A new study is seeking to address the complex and rapidly evolving roles that women play in criminal structures, which have often gone underreported or been simplified in both academia and the press.
In this report, "Women and Organized Crime in Latin America: Beyond Victims and Victimizers," Universidad del Rosario and InSight Crime's Colombian Organized Crime Observatory seek to explore this fascinating dynamic.
*Download the "Women and Organized Crime in Latin America: Beyond Victims and Victimizers" report here.
This report looks at three criminal economies, drug trafficking, human trafficking and migrant smuggling to reveal that women often play myriad roles at the same time, ascending to power or wielding influence in a range of manners.
On the one hand, it is true that many women remain in criminal roles with low responsibility assigned to them by largely male leaders, such as working on coca farms or in drug labs, acting as drug mules, recruiting victims for human trafficking rings, organizing logistics or taking part in microtrafficking.
The dangers involved in these roles have driven the rapid increase in the incarceration of women, which increased by 52 percent worldwide between 2009 and 2019.
SEE ALSO: Gender and Organized Crime News
But this is not the full picture. In this report, InSight Crime and Universidad del Rosario include profiles of some of the important women in organized crime in the Americas, many of them linked by a common thread: the use of violence.
When beginning or ascending up the ranks of a criminal enterprise, violence is a tool that women have used - to a greater or lesser extent - to achieve their mission. And the profiles of criminal leaders from Colombia, Guatemala and México in this report show what use they made of it.
One of this effort's main goals is to show that organized crime is not merely a male environment, but that gender largely defines the activities and roles women and men take on.
The report was launched at an event in Bogotá, Colombia on March 9, with its research coordinator and professor at Universidad del Rosario, Arlene Tickner, explaining what made this avenue of research so worthy of exploration.
"We have a paradoxical situation in which women are increasingly assuming roles in different facets of crime. However, the issue remains unnoticed within academic research and public policy in Latin America," said Tickner.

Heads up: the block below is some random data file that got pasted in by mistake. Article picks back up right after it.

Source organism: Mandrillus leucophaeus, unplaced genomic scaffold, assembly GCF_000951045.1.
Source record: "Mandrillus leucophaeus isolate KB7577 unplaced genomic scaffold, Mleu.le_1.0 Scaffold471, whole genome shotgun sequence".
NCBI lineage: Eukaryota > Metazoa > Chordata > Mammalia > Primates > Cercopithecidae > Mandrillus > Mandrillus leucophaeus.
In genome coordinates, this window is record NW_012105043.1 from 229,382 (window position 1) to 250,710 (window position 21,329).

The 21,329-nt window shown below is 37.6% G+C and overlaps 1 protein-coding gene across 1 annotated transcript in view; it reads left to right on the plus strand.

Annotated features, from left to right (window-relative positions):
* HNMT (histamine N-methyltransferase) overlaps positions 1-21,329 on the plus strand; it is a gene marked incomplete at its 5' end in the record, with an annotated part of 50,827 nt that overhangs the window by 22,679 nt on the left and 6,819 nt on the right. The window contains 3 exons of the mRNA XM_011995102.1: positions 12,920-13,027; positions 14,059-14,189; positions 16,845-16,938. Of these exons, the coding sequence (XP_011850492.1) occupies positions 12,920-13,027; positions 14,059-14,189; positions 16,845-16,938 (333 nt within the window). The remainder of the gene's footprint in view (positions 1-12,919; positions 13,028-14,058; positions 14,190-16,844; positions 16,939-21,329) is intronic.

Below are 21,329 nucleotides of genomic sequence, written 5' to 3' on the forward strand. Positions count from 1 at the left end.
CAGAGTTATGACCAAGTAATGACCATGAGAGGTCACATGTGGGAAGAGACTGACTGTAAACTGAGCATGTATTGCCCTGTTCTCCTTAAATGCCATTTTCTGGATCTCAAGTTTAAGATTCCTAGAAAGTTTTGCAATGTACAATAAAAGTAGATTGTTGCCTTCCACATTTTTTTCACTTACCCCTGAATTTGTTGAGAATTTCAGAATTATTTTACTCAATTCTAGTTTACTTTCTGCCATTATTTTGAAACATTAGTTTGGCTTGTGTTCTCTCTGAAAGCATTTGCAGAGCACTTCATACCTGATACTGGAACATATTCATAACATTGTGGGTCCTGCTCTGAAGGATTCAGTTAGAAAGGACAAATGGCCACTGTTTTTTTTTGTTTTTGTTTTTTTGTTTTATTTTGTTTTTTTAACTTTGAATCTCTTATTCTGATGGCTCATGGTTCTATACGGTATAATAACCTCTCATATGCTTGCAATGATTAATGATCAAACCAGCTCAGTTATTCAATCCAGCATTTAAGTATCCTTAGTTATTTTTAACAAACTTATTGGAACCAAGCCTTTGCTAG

For her, one metric shows why this phenomenon needs to be analyzed: the constant rise in female incarceration rates across Latin America for the last decade, with many of these women having been imprisoned for minor crimes related to drug trafficking.
This joint report tells how most of these women come from poorer socio-economic backgrounds, have little formal education and have few formal job opportunities due to gender stereotypes.
In addition, according to Tickner, women have been seen largely as victims of organized crime for decades, especially in the realms of human trafficking and drug trafficking. This has led to the falsehood that even if they do participate in criminal acts, they are assumed to play only subordinate, non-violent roles.
In order to overcome these obstacles, it is necessary to understand the participation of women through a gender lens, Tickner said, in order to prevent gender stereotypes from clouding the full understanding of organized crime.
Regarding what Colombian authorities are doing, Lieutenant Colonel Lurangeli Franco from the Police Unit for Peace Building (Unidad Policial para la Edificación de la Paz – UNIPEP) said that the police's Information System for Criminal Policy was the country's first major effort to address the participation of women in criminal economies.
She added that the "recommendations of this investigation should be used to help transform Colombia's security and justice sectors to make them more sensitive to gender issues."
For Miguel Serrano, head of territorial studies for the United Nations' Office on Drugs and Crime (UNODC)’s Illicit Cultivations Monitoring System (Sistema Integrado de Monitoreo de Cultivos Ilícitos – SIMCI), this report helps to break down the roles women play within criminal organizations.
Serrano focused on the investigation's findings about women entering criminal structures willingly. Research into female Colombian prisoners in 2019 found that at least 24 percent of women had begun participating in crime of their own will.
But he added that such investigations faced the same challenges as other reports into organized crime, namely that the underground nature of these criminal economies makes it difficult to fully realize the participation of women.
Finally, Irina Cuesta, a researcher of conflict dynamics at Colombia’s Ideas for Peace Foundation (Fundación Ideas para la Paz – FIP), stressed that cultural stereotypes about the roles women play in organized crime had inevitably influenced previous research in this area.
While praising this new report for breaking down the division between victims and victimizers, she said that it also showed that "secondary roles" played by women in criminal groups, such as logistics, are more complex than previously thought.
In her closing statement, Tickner responded that the blurred lines between victims and victimizers were crucial to understanding the decisions women take in organized crime structures. According to the Universidad del Rosario professor, while women in leadership positions may feel "empowered," this does not eliminate the possibility of them having been victims in the past or becoming so again.
*Download InSight Crime's "Women and Organized Crime in Latin America: Beyond Victims and Victimizers" report here.